WASHINGTON (AP) — The Transportation Security Administration is still working to close what it described as a security gap that allowed 73 people to obtain federal approval to work in secure areas at airports despite having unspecified connections to terrorism, the Homeland Security Department's inspector general assured Congress on Tuesday.
"To the extent that there was a vulnerability, I believe it has been closed," Inspector General John Roth told members of the Senate Homeland Security and Government Affairs Committee. But Roth didn't say whether those workers have been fired or whether their access to secure areas has been revoked. The workers would have been employed by airlines, airport authorities or airport vendors.
Roth said his investigators found that 73 job applicants for airport jobs had terrorism-related activity codes associated with their names in a government terrorism database maintained by the National Counterterrorism Center, part of the Office of the Director of National Intelligence. Roth said TSA still does not have access to that information but asked for it last year.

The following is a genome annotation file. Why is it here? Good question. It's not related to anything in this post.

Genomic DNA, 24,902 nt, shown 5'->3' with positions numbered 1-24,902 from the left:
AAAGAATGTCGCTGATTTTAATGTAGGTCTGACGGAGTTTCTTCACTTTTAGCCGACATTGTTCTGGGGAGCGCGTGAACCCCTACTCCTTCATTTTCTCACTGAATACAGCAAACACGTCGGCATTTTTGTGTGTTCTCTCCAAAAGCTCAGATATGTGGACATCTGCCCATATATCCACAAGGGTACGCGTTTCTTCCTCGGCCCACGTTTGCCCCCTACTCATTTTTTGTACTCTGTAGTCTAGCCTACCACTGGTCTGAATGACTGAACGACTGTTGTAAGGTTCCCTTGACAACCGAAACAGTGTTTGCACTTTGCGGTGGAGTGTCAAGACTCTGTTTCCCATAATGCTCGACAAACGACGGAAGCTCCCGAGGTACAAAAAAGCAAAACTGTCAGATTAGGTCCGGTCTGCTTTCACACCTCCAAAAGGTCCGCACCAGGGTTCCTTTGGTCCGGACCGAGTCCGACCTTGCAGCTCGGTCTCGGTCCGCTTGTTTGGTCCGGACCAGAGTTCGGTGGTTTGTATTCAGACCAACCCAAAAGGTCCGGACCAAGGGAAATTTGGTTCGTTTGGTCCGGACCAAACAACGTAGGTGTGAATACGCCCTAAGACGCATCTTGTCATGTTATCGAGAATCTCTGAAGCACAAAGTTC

"It's a process that apparently is taking some time," Roth told Sen. Joni Ernst, R-Iowa. "So it isn't quite there yet, but I think they're moving quickly on it."
Roth said TSA was provided the 73 names and he believed the agency was "following up on each of those."
The security gap was disclosed in a report Roth released last week. In an unclassified version of that report, TSA acknowledged that would-be employees whose backgrounds included some undisclosed terrorism-related category codes would be considered "a potential transportation security threat."
TSA has been under fire from lawmakers since last week when it was revealed that auditors from Roth's office were able to sneak mock explosives, weapons and other prohibited items past security screeners in 67 out of 70 attempts at airport checkpoints.
In the wake of that disclosure, Homeland Security Secretary Jeh Johnson re-assigned the acting TSA administrator, Melvin Carraway, to another job within the department. Acting Deputy Director Mark Hatfield was selected to lead the agency on an interim basis.
Roth told lawmakers that details of that undercover effort were classified and could not be discussed in an open hearing. He said his office is investigating how the information was leaked to the media.
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